China demands end to violence as Syria blocks aid

AFP , Sunday 4 Mar 2012

As more bloodshed is reported across Syria, china calls the Al-Assad regime and the opposition to end violence and begin an all-around dialogue

A Syrian child refugee carries placard during protest in front of Red Cross offices in Tripoli northern Lebanon. (Photo: Reuters)

China called for an end to violence in Syria Sunday as the regime of Bashar al-Assad sparked international outrage by blocking aid from reaching the battered Baba Amr flashpoint in Homs city.

Britain and Turkey joined the international outcry accusing the regime of committing a crime by barring Red Cross convoys from entering Baba Amr for the second day.

China, which twice joined Russia in blocking UN Security Council resolutions against Syria's lethal crackdown on dissent, urged all parties in Syria to "unconditionally" end the violence.

Xinhua news agency cited a foreign ministry statement attributed to an unnamed official calling for dialogue between the Syrian regime and those expressing "political aspirations."

But the official reportedly added: "We oppose anyone to interfering in Syria's internal affairs under the pretext 'humanitarian' issues.'"

As condemnation spiralled, the bodies of US reporter Marie Colvin and French photographer Remi Ochlik were being flown to Paris overnight, France's ambassador to Damascus Eric Chevallier told AFP.

"I confirm that... the bodies of Remi Ochlik and Marie Colvin are aboard the Air France flight which has just left Damascus bound for Paris," he said.

Colvin's body was expected to be flown on to her native United States on Monday or Tuesday, according to a representative of her newspaper, The London Sunday Times.

The two western journalists were killed in a rocket attack in the rebel Baba Amr neighbourhood of Homs on February 22.

French reporter Edith Bouvier of Le Figaro newspaper and British photographer Paul Conroy were wounded in the same attack.

Bouvier, 31, and photographer William Daniels, 34, who was not hurt in the rocket attack, have already been smuggled out of Homs by activists to Lebanon and on to Paris.

The pair recounted their harrowing experience from the moment Syrian rockets began hitting their makeshift media centre, and said Syrian forces seemed to be directly targeting journalists in Homs.

Conroy said the bombardment of the besieged Syrian city amounted to a "medieval siege and slaughter," and denounced the Damascus government as "murderers".

"It's not a war, it's a massacre, an indiscriminate massacre of men, women and children," said Paul Conroy, 47, speaking from a hospital bed in Britain after being smuggled into Lebanon on Tuesday.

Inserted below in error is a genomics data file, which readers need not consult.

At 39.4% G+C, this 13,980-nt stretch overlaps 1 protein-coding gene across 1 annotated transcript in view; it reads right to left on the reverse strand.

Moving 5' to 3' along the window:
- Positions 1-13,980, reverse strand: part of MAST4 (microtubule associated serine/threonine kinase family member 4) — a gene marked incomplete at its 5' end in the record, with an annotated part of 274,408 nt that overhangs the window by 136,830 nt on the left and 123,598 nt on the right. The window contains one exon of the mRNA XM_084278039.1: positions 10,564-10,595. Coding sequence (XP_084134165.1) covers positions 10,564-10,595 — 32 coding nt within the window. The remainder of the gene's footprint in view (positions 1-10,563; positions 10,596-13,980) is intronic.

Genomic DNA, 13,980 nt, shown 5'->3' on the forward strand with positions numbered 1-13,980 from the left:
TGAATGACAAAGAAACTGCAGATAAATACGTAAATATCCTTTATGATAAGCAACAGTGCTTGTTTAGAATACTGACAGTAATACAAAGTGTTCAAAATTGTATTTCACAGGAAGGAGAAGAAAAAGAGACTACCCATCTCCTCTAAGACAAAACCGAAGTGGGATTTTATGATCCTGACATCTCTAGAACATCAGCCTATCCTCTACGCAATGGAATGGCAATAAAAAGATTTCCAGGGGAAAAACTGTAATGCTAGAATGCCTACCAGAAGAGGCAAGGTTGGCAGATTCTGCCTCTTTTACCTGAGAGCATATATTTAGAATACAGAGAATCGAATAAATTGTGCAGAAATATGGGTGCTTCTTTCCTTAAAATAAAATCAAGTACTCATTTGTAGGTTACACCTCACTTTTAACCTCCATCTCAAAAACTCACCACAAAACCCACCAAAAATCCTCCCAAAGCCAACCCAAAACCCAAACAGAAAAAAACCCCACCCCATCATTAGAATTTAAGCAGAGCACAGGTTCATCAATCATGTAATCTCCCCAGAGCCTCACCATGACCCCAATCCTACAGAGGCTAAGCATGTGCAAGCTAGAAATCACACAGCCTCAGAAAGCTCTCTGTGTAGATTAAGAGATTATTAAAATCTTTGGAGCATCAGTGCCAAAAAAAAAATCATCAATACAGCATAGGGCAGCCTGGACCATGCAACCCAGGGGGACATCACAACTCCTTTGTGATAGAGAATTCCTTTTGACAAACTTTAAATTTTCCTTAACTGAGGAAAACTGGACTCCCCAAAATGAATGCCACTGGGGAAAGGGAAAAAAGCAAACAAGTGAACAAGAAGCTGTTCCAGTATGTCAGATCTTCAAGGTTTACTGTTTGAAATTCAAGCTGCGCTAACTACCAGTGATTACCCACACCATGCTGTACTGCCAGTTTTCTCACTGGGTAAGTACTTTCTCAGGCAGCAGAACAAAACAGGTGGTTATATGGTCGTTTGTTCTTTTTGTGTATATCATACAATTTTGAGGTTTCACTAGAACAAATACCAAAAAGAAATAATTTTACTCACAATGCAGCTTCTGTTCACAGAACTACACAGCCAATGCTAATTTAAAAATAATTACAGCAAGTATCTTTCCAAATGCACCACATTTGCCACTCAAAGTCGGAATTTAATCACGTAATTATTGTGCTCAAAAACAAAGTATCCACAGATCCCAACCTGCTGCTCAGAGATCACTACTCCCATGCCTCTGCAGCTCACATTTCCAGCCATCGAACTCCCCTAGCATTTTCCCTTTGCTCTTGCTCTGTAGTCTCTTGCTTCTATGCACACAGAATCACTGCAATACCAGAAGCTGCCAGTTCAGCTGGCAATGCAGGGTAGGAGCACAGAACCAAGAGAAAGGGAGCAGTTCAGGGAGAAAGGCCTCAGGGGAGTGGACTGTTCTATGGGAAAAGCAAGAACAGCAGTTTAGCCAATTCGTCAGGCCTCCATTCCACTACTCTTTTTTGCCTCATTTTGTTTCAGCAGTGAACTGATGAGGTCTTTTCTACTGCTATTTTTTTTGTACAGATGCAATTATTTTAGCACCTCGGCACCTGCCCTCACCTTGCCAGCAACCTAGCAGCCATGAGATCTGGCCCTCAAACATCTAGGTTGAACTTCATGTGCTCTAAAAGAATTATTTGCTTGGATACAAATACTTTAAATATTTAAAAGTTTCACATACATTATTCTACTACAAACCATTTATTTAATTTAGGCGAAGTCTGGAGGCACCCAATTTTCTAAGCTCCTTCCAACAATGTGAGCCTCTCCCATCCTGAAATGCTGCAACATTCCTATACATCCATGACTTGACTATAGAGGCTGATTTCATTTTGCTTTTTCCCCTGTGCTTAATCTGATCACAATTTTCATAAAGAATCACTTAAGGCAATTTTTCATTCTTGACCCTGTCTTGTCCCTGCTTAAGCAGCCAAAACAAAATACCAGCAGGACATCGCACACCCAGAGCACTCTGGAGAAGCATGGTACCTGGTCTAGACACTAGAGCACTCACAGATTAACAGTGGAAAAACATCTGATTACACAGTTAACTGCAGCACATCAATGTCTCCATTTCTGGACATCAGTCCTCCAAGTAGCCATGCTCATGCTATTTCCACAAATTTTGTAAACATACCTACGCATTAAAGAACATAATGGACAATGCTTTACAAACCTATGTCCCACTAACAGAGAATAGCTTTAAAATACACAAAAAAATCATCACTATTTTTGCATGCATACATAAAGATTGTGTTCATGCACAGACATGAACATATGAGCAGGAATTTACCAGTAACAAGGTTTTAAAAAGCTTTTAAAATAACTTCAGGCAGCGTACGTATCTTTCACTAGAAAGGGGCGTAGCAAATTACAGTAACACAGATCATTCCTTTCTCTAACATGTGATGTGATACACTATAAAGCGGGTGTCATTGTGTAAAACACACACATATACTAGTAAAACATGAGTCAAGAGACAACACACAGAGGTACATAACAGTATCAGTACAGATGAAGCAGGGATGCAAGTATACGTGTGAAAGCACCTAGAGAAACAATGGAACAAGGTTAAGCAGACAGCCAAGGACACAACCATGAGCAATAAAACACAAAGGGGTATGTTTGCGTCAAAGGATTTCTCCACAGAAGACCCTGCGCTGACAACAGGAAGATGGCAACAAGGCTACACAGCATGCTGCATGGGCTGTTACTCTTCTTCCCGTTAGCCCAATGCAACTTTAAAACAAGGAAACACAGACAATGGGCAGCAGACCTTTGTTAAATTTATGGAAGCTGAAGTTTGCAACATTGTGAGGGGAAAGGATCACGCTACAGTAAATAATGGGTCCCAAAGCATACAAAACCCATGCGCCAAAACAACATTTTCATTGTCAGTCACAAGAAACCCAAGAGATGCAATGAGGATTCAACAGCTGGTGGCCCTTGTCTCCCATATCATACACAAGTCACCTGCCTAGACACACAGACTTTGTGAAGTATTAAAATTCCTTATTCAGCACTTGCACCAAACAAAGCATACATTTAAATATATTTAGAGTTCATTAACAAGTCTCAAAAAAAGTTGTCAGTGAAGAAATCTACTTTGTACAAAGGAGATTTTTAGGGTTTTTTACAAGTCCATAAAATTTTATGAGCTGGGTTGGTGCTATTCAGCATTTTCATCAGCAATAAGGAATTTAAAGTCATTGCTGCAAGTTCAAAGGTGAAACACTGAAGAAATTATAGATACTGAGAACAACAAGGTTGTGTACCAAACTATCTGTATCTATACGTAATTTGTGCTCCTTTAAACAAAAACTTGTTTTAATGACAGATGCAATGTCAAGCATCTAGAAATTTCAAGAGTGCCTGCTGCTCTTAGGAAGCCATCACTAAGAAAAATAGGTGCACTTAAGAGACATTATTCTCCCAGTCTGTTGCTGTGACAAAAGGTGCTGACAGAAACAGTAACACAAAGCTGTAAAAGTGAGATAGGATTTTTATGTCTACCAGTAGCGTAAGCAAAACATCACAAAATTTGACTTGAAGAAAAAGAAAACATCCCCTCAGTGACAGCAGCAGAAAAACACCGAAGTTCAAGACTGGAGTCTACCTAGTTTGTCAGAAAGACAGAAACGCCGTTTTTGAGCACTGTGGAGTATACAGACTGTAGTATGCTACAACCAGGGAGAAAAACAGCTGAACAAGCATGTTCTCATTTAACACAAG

The US-based Human Rights Watch (HRW) said some 700 people were killed and thousands wounded by regime forces in a 27-day blitz on Homs, before the rebel fighters withdrew.

HRW said shells sometimes fell at the rate of 100 an hour and that satellite images showed 640 buildings visibly damaged, but stressed that the real picture could be worse.

British Foreign Secretary William Hague said the refusal to grant humanitarian aid access to citizens affected by the violence showed how "criminal" the regime had become.

"We will go on arguing for action at the UN and for the international community to pull together because the denial of humanitarian aid on top of all the murder, torture and repression in Syria just underlines what a criminal regime this has become," Hague said.

His Turkish counterpart Ahmet Davutoglu said the regime's "savagery must stop," calling for an international response.

On Friday a seven-truck convoy organised by the International Committee of the Red Cross (ICRC) and the Syrian Arab Red Crescent Society was barred from entering Baba Amr.

Syrian authorities said the decision was taken for security reasons, namely the presence of bombs and landmines.

But UN Secretary General Ban Ki-moon demanded unconditional humanitarian access to Syrian cities, saying there were "grisly" reports of summary executions and torture in Homs, Syria's third largest city.

"The Syrian authorities must open without any preconditions to humanitarian communities," he said. "It is totally unacceptable, intolerable. How as a human being can you bear... this situation."

By Saturday afternoon the Red Cross said none of its teams had entered Baba Amr.

"We are still in talks," ICRC spokesman Saleh Dabbakeh told AFP.

Red Crescent operations chief Khaled Erksoussi said: "The authorities told us that we're being denied access for security reasons."

Syrian troops overran Baba Amr on Thursday, capping a month of shelling which HRW, quoting accounts from journalists and residents who had fled, said would start every day at around 6:30 am and continue until sunset.

It noted that Baba Amr has been an opposition stronghold since anti-regime protests erupted last March, but stressed this presence "in no way justifies the scale and nature of the attack."

The United States has condemned the "horrific" brutality in Syria while French President Nicolas Sarkozy said what is happening "is scandalous."

At least 37 people, including 14 government troops, were killed nationwide on Saturday, the Syrian Observatory for Human Rights said. The soldiers died in clashes with deserters near the southern town of Daraa.

The authorities reported two dead in a suicide car bombing in Daraa province where the anti-regime uprising erupted, the latest in a wave of such attacks since December that the regime has blamed on Al-Qaeda.

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